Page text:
This Quilt Block was made by Emmy-Award-winning actress Sheryl Lee Ralph, honoring her friends who were artists and performers from the Black community who died of HIV/AIDS.
Two of the artists featured are Gene Anthony Ray of the acclaimed movie and (later TV show), Fame and actor and musician Larry Riley, who was well known for his portrayal of Calvin Barnes in the NBC daytime soap opera The Doctors.
Sheryl Lee made part of this Quilt in Jackson during a panel making workshop at New Bethel A.M.E. Church.
Gene Anthony Ray grew up in Harlem, home to many iconic dance trends. Though Ray was not trained as a dancer, he honed his skills at block parties. Parties were a staple in New York City, and Ray hit all the scenes, including the ballroom, and scooped up all the prizes. No one could tell him he wasn’t the best disco mover around.
At only 17 years old, Ray skipped school to go audition for a dance movie. He was one of 2,800 teenagers trying out for a part, but all Ray wanted to do was dance. Little did he know this choice would change his life.
Ray became known as Leroy Johnson of the acclaimed movie and later TV show, Fame.
Ray embodied the song in his hips as he moved to the rhythm … Can you feel it? Can you feel it? CAN YOU FEEL IT? Yes, he might have been a little wild, but he was a sight to behold. Fame choreographer Louis Falco told the Daily Telegraph that watching Ray dance was like discovering Fred Astaire for the first time. At the height of Ray’s success, he had two secretaries to answer some 17,000 fan letters he received daily. But things got harder. From drug and alcohol addiction to family tragedies to sleeping on park benches.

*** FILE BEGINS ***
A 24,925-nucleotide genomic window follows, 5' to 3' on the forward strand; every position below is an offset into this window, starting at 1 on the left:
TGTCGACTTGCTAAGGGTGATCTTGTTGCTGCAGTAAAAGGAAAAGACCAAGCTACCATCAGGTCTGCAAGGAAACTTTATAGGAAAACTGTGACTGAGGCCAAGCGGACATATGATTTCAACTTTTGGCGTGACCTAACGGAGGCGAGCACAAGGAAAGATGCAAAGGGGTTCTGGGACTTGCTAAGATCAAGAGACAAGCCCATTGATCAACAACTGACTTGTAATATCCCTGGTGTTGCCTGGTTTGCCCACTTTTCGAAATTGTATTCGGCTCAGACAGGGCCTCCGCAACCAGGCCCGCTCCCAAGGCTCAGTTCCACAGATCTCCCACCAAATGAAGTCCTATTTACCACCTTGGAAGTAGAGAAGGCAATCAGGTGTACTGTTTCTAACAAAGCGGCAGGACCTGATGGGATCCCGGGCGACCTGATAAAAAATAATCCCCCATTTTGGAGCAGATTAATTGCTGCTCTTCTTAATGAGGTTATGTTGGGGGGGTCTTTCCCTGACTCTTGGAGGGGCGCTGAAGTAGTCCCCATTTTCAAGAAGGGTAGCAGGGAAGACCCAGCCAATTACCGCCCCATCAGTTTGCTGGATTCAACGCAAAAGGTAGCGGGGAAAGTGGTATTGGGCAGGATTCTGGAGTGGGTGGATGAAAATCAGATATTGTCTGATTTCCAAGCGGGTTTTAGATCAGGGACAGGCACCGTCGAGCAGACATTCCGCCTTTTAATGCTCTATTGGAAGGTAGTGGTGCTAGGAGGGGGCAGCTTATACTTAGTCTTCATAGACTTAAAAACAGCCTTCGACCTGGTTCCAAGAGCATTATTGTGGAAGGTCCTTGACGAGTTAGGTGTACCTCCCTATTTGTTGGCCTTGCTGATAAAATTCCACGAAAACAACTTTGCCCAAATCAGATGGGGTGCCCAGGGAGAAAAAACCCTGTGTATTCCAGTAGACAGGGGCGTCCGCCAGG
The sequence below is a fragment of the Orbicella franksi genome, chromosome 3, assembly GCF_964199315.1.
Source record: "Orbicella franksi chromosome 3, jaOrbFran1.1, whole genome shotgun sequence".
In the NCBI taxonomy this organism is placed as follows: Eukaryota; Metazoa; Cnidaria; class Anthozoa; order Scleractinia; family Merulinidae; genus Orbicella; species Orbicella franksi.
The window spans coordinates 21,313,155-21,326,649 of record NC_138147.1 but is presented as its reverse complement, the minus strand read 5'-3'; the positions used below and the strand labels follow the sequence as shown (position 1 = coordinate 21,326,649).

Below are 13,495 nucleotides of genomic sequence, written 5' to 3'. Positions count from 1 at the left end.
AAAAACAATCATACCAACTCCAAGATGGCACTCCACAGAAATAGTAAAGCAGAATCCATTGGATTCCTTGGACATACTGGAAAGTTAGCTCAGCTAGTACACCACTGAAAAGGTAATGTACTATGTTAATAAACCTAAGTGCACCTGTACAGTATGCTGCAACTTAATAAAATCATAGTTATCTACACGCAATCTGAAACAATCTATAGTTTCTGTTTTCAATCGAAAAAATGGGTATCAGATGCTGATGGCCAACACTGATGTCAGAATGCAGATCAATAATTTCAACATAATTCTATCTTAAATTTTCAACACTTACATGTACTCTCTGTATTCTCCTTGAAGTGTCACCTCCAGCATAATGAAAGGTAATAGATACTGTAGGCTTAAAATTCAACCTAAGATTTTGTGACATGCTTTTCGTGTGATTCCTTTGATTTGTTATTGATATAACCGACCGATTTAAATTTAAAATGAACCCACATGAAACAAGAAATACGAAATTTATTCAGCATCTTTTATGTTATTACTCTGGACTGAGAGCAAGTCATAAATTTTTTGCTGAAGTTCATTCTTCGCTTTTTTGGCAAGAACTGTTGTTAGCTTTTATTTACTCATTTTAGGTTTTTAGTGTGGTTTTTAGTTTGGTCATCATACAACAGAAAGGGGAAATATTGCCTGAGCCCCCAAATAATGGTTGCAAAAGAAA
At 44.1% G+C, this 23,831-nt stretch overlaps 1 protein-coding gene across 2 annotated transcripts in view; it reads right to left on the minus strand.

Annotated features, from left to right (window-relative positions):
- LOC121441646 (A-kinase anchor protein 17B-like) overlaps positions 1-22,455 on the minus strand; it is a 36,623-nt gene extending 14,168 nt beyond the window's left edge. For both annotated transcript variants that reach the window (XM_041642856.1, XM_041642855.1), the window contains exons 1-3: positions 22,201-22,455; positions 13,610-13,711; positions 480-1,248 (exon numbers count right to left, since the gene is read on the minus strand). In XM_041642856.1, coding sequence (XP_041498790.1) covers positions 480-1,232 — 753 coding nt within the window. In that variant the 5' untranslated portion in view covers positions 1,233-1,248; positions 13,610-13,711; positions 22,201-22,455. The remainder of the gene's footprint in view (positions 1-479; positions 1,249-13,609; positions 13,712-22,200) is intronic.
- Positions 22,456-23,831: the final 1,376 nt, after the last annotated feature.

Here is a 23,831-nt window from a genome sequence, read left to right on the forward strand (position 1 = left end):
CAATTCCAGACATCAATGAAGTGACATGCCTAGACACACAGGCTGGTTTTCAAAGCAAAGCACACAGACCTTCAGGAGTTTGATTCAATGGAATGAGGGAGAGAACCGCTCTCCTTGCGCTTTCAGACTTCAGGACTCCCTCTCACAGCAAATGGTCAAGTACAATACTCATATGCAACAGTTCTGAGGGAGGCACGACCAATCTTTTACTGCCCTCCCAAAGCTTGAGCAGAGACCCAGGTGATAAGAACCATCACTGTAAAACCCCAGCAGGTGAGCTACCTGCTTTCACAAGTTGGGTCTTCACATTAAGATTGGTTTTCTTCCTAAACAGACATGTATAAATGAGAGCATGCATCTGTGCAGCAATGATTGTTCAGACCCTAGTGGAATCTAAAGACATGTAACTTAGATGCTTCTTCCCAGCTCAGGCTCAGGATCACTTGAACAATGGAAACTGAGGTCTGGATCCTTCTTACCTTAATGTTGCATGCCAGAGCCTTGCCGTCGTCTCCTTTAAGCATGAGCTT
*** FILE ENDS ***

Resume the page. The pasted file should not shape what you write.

Then in 1996, somehow life got even harder … Ray was diagnosed HIV Positive.
—And suffered a stroke in 2003.
Yes, a partier, but Gene Anthony Ray was an athlete, and living proof that health is fragile, no matter how active you are.
But Gene Anthony Ray is still here … because of his friend Sheryl Lee Ralph’s commissioned panel, we have details and trinkets that symbolize who Ray was …
A dancer, a performer, a teenage Black icon: Leroy Johnson, a friend, and a son.
To friends, he was Larry. To the world, he was Larry Elder, known as an actor and a musician.
Larry Riley was born in Memphis, Tennessee—a place full of culture, community, and music. That’s where he found his roots, acting in high school and Memphis State, before making his professional debut in musicals like Shakespeare’s Cabaret and, in Dreamgirls, playing the coveted role of “Curtis’, and soap operas The Doctors, and Knots Landing.
Larry struggled with alcohol and drug addiction, and, in 1989, he got enough courage to check himself into rehab, only to find out he was HIV positive the next year.
Larry didn’t want people to look at him differently, so he never told his job, or friends—he never told anyone but his wife. When Larry started to lose weight, he told people he was suffering from kidney failure. But still showed up for his role on Knots Landing till the day he died. On June 6, 1992 … in Burbank, California, fourteen days after his 39th Birthday.
—But Larry Riley is still here ... because of his son, his wife, friends, and family, who’ve done so much to keep his memory alive. The Ostrander Awards in Memphis presented the Larry Riley Award to young collegiate thespians on the community theatre scene every year since his death.
Friends like Sheryl Lee Ralph commissioned Larry’s panel. Adorned with influences of theater and other interests he had right on it—a great way to know Larry Riley without ever meeting him.
It's time to Change the Pattern in the fight to end HIV and AIDS in the Southern United States. Be a part of this new initiative!